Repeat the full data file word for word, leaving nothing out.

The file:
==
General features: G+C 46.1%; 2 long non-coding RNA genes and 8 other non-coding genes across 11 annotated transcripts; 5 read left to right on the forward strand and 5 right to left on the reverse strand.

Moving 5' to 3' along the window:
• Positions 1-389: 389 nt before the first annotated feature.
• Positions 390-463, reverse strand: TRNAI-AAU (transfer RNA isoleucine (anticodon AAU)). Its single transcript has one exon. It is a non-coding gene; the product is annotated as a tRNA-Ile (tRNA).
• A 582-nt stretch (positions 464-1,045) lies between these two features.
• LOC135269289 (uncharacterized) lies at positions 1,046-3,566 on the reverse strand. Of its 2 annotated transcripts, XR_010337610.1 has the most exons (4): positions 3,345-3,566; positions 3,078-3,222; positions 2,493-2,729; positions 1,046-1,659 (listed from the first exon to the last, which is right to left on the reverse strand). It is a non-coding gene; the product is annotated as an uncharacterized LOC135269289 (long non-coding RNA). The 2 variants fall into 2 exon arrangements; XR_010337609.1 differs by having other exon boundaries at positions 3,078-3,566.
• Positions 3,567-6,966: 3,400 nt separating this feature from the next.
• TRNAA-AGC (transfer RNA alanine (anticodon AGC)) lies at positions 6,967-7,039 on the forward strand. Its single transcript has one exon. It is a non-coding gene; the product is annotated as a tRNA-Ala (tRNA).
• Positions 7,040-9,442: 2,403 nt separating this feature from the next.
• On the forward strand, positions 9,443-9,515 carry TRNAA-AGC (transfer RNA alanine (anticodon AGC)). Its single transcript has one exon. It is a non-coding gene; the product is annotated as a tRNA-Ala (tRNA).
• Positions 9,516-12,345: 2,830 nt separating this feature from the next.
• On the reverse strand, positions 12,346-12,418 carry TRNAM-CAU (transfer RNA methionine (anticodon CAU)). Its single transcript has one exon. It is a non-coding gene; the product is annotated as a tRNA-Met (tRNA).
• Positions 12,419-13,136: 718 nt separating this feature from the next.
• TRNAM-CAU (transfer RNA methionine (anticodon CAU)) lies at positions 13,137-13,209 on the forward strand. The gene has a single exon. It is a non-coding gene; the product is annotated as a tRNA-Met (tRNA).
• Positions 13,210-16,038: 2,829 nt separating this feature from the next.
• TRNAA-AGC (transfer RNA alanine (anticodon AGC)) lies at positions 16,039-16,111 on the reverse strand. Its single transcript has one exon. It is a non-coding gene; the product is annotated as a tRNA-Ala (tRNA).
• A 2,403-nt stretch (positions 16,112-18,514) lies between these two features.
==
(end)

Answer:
General features: G+C 46.1%; 2 long non-coding RNA genes and 8 other non-coding genes across 11 annotated transcripts; 5 read left to right on the forward strand and 5 right to left on the reverse strand.

Moving 5' to 3' along the window:
• Positions 1-389: 389 nt before the first annotated feature.
• Positions 390-463, reverse strand: TRNAI-AAU (transfer RNA isoleucine (anticodon AAU)). Its single transcript has one exon. It is a non-coding gene; the product is annotated as a tRNA-Ile (tRNA).
• A 582-nt stretch (positions 464-1,045) lies between these two features.
• LOC135269289 (uncharacterized) lies at positions 1,046-3,566 on the reverse strand. Of its 2 annotated transcripts, XR_010337610.1 has the most exons (4): positions 3,345-3,566; positions 3,078-3,222; positions 2,493-2,729; positions 1,046-1,659 (listed from the first exon to the last, which is right to left on the reverse strand). It is a non-coding gene; the product is annotated as an uncharacterized LOC135269289 (long non-coding RNA). The 2 variants fall into 2 exon arrangements; XR_010337609.1 differs by having other exon boundaries at positions 3,078-3,566.
• Positions 3,567-6,966: 3,400 nt separating this feature from the next.
• TRNAA-AGC (transfer RNA alanine (anticodon AGC)) lies at positions 6,967-7,039 on the forward strand. Its single transcript has one exon. It is a non-coding gene; the product is annotated as a tRNA-Ala (tRNA).
• Positions 7,040-9,442: 2,403 nt separating this feature from the next.
• On the forward strand, positions 9,443-9,515 carry TRNAA-AGC (transfer RNA alanine (anticodon AGC)). Its single transcript has one exon. It is a non-coding gene; the product is annotated as a tRNA-Ala (tRNA).
• Positions 9,516-12,345: 2,830 nt separating this feature from the next.
• On the reverse strand, positions 12,346-12,418 carry TRNAM-CAU (transfer RNA methionine (anticodon CAU)). Its single transcript has one exon. It is a non-coding gene; the product is annotated as a tRNA-Met (tRNA).
• Positions 12,419-13,136: 718 nt separating this feature from the next.
• TRNAM-CAU (transfer RNA methionine (anticodon CAU)) lies at positions 13,137-13,209 on the forward strand. The gene has a single exon. It is a non-coding gene; the product is annotated as a tRNA-Met (tRNA).
• Positions 13,210-16,038: 2,829 nt separating this feature from the next.
• TRNAA-AGC (transfer RNA alanine (anticodon AGC)) lies at positions 16,039-16,111 on the reverse strand. Its single transcript has one exon. It is a non-coding gene; the product is annotated as a tRNA-Ala (tRNA).
• A 2,403-nt stretch (positions 16,112-18,514) lies between these two features.